Malawi President Arthur Peter Mutharika has said he will not be distracted as he focus on improving people’s lives by hitting the reset button of governance to improve the economic situation.
The country has been on economic downward spiral which the President conceded in his year-end State-of-the-Nation feed from Kamuzu Palace in Lilongwe that was beamed on radio and television stations on Saturday night.
Mutharika said his DPP government inherited huge domestic debt and enormous arrears owed to providers of goods and services to the government from the Joyce Banda administration which he was rebooting the ills.
“High political aggrandizement, self-glorification, and massive corruption were characteristic of most of the period between mid-2012 and May 2014. Further, the pride and confidence of the Civil Service was fast waning off,” pointed out President Mutharika.
He attributed the current economic turmoil due to cashgate corruption scandal, saying his government “inherited empty coffers.”
The Head of State pointed out that due to cashgate, cooperating partners withdrew their budgetary support to the country and his administration is running on zero-aid financial plan.
“It is common knowledge that Malawi is now operating without general budget support, meaning we have to rely more and more on ourselves to deliver the services that Malawians need. Moreover, in the spirit of good economic governance, we can only spend what we have,” said Mutharika.
“It is against this background that my government does not allow unplanned expenditures, and has stepped up efforts to deepen adherence to the existing economic governance laws,” he added.
He noted that the local currency, Kwacha, has been losing to a quarter of its value in relation to the US dollar, and the impact shows strongly through inflation arising to the associated rising costs of imports.
“This inflation has exerted pressure on interest rates, hence lowered private investment and employment. Much as seasonality explains part of the kwacha depreciation, a significant part of it is attributable to speculation,” said Mutharika.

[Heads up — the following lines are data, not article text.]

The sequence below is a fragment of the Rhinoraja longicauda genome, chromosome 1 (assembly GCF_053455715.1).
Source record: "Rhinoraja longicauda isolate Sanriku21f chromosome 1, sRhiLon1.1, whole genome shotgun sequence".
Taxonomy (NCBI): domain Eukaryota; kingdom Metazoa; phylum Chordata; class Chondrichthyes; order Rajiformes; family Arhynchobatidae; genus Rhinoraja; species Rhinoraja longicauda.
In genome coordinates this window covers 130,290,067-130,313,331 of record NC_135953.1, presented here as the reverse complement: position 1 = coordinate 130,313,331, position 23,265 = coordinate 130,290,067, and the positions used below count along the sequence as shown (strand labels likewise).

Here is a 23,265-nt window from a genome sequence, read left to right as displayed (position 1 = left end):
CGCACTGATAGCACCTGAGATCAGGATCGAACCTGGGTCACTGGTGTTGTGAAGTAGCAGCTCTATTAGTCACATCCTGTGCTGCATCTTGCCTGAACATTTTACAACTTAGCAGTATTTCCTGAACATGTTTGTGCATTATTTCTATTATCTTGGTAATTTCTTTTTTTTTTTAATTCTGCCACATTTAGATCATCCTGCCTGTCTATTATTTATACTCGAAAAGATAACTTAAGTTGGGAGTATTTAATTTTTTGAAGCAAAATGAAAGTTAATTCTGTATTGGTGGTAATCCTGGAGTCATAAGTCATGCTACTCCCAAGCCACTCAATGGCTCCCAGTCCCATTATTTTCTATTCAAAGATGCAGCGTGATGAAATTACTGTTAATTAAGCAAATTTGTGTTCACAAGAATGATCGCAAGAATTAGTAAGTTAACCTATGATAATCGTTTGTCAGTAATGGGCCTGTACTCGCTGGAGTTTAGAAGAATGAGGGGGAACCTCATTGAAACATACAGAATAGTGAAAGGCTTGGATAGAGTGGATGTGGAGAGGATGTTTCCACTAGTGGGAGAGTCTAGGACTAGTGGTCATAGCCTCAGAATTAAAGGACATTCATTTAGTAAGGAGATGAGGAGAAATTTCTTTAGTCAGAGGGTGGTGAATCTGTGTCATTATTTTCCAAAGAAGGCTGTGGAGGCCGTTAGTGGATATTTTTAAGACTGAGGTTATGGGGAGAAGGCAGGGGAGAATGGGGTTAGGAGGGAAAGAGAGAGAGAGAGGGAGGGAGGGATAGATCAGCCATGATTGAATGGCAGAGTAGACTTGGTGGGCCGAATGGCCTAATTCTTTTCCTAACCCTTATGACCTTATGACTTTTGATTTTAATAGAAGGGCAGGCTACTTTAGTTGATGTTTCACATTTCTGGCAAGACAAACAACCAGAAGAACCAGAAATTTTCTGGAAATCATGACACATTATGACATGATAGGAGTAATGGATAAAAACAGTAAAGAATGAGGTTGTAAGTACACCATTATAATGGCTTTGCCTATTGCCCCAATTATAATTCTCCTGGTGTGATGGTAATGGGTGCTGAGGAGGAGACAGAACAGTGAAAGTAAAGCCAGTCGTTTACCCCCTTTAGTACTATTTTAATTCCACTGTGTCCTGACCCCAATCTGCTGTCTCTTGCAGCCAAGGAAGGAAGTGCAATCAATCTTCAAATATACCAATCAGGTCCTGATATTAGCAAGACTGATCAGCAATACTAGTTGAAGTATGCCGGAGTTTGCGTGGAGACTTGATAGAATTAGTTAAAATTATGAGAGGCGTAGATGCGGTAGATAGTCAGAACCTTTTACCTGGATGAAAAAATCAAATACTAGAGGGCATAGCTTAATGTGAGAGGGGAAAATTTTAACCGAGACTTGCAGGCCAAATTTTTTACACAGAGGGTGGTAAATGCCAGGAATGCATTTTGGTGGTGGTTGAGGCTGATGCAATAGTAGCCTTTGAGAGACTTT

The President said he has “better news” for Malawians.
“The Kwacha has since stabilized,” he disclosed.
“I am hopeful that the domestic currency may even appreciate soon, because we are doing everything possible to get the economy on the right track,” said the President.
He informed that his g government has put in place policies that will translate into increased exports in order to increase foreign exchange earnings which are needed to defend the domestic currency.
Mutharika said despite challenges facing the Malawi economy, “the financial system has stabilized and developments are visible in the financial institutions and the capital markets.”
The Malawi leader, however, pointed out that the risks to the economy continue, and the government is specifically working its way forward with the uncertainty regarding the resumption of budgetary support, delayed donor inflows, and low tobacco prices.
“Inflation remains a risk that has to be tamed, moving forward.”
He said DPP government is “very determined” to turn Malawi’s ailing economy round.
Mutharika said Malawi economy will grow by an average of 5.5% in 2014, from an estimated 5.0% in 2013.
“This rate is agreed by the International Monetary Fund (estimated 6.12% growth), the World Bank (4.4%), and the Reserve Bank of Malawi (6.3%),” he said.
He also beckoned investors to consider Malawi, assuring that his government will provide “the environment that will make businesses flourish” and create a win-win situation between private investor and the government.Follow and Subscribe Nyasa TV :